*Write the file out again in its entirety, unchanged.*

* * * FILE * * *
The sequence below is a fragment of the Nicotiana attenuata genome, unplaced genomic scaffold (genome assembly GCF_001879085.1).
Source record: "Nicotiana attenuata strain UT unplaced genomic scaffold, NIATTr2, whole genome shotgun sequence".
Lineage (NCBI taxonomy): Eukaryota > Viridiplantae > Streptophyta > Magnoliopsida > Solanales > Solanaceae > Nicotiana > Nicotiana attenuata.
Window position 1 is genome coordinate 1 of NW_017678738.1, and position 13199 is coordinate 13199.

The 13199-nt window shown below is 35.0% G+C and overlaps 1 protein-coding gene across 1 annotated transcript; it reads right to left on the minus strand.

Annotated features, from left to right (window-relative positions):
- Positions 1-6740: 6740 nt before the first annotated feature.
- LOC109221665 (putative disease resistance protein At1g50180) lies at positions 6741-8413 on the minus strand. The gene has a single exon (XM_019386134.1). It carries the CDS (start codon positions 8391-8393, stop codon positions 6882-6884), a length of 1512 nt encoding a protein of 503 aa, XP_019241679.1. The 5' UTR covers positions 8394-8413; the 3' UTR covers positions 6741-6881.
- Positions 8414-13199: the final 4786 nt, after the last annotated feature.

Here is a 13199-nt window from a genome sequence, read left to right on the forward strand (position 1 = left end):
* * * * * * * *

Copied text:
The sequence below is a fragment of the Nicotiana attenuata genome, unplaced genomic scaffold (genome assembly GCF_001879085.1).
Source record: "Nicotiana attenuata strain UT unplaced genomic scaffold, NIATTr2, whole genome shotgun sequence".
Lineage (NCBI taxonomy): Eukaryota > Viridiplantae > Streptophyta > Magnoliopsida > Solanales > Solanaceae > Nicotiana > Nicotiana attenuata.
Window position 1 is genome coordinate 1 of NW_017678738.1, and position 13199 is coordinate 13199.

The 13199-nt window shown below is 35.0% G+C and overlaps 1 protein-coding gene across 1 annotated transcript; it reads right to left on the minus strand.

Annotated features, from left to right (window-relative positions):
- Positions 1-6740: 6740 nt before the first annotated feature.
- LOC109221665 (putative disease resistance protein At1g50180) lies at positions 6741-8413 on the minus strand. The gene has a single exon (XM_019386134.1). It carries the CDS (start codon positions 8391-8393, stop codon positions 6882-6884), a length of 1512 nt encoding a protein of 503 aa, XP_019241679.1. The 5' UTR covers positions 8394-8413; the 3' UTR covers positions 6741-6881.
- Positions 8414-13199: the final 4786 nt, after the last annotated feature.

Here is a 13199-nt window from a genome sequence, read left to right on the forward strand (position 1 = left end):